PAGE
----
Centre for Discovery Brain Sciences
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Dr. Leah Herrgen

We investigate the mechanisms underlying brain repair in the zebrafish.

Dr Leah Herrgen

Principal Investigator

  • The Chancellor's Building
  • 49 Little France Crescent
  • EH16 4SB

Contact details

Personal profile

  • 2015 - Present     Principal Investigator, CDBS, University of Edinburgh
  • 2009 - 2015           Postdoc, University of Oxford
  • 2008 - 2009           Postdoc, Max Planck Institute of Molecular Cell Biology and Genetics, Dresden
  • 2004 - 2008           PhD, Max Planck Institute of Molecular Cell Biology and Genetics, Dresden

Research Theme


Our overarching goal is to elucidate the molecular and cellular mechanisms that enable or prevent brain repair, a fundamental unresolved challenge at the interface of neuroscience and tissue repair biology.

We are approaching this complex task by using larvae of the zebrafish, a small tropical fish that is hardy and easy to maintain and breed. Importantly, larval zebrafish are almost entirely transparent, which means that we can easily watch the cells and molecules that contribute to brain repair in real time under a microscope. Another reason for using larval zebrafish to study brain repair is their high regenerative capacity and the speed with which repair occurs: we have found that these very young zebrafish can rebuild their brain tissue within days of an injury.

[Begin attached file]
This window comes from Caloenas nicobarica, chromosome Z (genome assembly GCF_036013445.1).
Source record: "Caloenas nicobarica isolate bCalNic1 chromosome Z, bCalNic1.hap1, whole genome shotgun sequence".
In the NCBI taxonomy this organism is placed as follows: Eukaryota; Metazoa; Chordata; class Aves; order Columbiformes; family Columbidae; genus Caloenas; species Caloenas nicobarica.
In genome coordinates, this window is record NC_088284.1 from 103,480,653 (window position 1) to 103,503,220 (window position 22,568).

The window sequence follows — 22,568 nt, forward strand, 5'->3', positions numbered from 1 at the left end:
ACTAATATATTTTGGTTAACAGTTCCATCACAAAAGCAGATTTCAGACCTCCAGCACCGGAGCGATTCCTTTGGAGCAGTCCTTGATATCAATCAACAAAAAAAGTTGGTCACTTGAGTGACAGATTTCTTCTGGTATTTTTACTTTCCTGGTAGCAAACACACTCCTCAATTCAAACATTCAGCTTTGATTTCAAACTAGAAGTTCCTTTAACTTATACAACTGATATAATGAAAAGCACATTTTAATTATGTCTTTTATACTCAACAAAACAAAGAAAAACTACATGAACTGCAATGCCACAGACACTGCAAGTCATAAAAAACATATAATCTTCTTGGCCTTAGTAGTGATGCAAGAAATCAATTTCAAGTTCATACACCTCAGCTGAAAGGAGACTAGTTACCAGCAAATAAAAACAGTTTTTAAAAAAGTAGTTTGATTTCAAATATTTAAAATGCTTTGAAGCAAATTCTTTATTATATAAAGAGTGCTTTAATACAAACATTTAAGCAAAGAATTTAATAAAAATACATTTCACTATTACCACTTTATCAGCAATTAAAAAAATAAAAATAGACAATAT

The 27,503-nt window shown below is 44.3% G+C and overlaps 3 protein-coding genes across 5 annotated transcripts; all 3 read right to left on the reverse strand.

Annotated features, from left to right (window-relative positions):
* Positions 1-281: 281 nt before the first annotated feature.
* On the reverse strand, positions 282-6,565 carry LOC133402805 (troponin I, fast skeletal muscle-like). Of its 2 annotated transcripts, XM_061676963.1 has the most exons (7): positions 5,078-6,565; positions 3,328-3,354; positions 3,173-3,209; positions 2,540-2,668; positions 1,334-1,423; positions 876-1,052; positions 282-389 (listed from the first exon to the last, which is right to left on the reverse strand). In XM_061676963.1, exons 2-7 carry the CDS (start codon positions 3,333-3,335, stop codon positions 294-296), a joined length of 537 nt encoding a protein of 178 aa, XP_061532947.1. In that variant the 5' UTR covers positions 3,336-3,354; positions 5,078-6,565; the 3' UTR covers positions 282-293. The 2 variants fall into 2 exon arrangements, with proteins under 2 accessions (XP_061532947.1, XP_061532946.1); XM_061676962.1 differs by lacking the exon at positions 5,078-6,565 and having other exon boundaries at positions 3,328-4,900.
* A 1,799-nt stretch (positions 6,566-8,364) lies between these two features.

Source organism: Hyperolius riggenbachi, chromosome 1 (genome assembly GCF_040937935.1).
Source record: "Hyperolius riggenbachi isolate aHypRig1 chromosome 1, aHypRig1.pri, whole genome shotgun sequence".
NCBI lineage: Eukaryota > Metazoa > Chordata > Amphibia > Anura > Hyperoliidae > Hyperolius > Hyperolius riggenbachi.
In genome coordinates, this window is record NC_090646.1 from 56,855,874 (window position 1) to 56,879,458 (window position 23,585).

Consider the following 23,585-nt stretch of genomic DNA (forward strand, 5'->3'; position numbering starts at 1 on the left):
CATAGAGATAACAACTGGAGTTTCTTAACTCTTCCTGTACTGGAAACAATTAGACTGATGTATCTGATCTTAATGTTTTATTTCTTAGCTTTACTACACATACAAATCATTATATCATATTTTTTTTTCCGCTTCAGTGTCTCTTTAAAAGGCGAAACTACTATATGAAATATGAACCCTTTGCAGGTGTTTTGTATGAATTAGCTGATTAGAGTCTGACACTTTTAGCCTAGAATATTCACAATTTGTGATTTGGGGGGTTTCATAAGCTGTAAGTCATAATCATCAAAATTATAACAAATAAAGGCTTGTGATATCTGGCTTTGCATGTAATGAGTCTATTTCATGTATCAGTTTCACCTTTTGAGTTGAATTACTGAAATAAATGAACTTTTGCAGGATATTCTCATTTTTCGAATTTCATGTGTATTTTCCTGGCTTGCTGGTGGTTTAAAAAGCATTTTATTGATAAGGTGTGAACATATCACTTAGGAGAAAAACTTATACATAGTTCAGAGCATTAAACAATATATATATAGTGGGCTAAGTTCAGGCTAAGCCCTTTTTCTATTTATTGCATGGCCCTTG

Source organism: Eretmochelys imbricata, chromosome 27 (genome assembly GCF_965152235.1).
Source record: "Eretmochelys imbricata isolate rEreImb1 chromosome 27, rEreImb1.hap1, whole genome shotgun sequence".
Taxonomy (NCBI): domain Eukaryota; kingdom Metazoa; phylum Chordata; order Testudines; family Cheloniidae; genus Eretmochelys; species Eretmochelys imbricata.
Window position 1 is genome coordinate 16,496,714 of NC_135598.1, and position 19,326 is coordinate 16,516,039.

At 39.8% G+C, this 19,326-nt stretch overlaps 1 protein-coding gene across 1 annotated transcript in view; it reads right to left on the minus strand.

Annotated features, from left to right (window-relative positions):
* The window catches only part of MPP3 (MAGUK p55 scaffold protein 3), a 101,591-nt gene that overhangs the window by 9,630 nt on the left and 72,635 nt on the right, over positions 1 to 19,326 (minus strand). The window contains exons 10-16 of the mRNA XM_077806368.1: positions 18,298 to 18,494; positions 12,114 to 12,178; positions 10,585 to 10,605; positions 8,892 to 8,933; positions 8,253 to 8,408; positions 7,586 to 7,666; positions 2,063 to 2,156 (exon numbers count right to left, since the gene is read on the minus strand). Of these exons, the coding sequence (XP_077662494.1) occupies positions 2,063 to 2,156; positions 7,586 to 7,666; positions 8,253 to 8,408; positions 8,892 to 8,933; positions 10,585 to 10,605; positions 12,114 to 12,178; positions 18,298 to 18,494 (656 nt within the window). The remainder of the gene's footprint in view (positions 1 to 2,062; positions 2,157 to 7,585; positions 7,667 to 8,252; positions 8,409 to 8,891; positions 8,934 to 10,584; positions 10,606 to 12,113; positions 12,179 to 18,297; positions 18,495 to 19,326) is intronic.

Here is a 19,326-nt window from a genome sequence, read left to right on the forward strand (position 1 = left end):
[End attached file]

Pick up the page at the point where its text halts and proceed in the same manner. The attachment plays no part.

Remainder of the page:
We are currently focussing on two main lines of research.

1. Regulation of cell death after brain injury

We are using RNA sequencing and small molecule screening to identify genes and pathways that control how many cells die after a brain injury, with the aim of developing therapeutic strategies that can protect nerve cells.

2. Injury-induced plasticity in neural networks

We are investigating how the brain's intricate neural networks are rebuilt after an injury. To achieve this, we use in vivo imaging of the structure and function of nerve cells during injury and repair. This will help us to understand how nerve cells can support recovery in the aftermath of an injury.

Ultimately, understanding the cellular and molecular events that lead to successful brain repair in zebrafish may help us to develop novel therapeutic strategies for brain injury in humans.


Team members


Selected Publications

Key Earlier Publications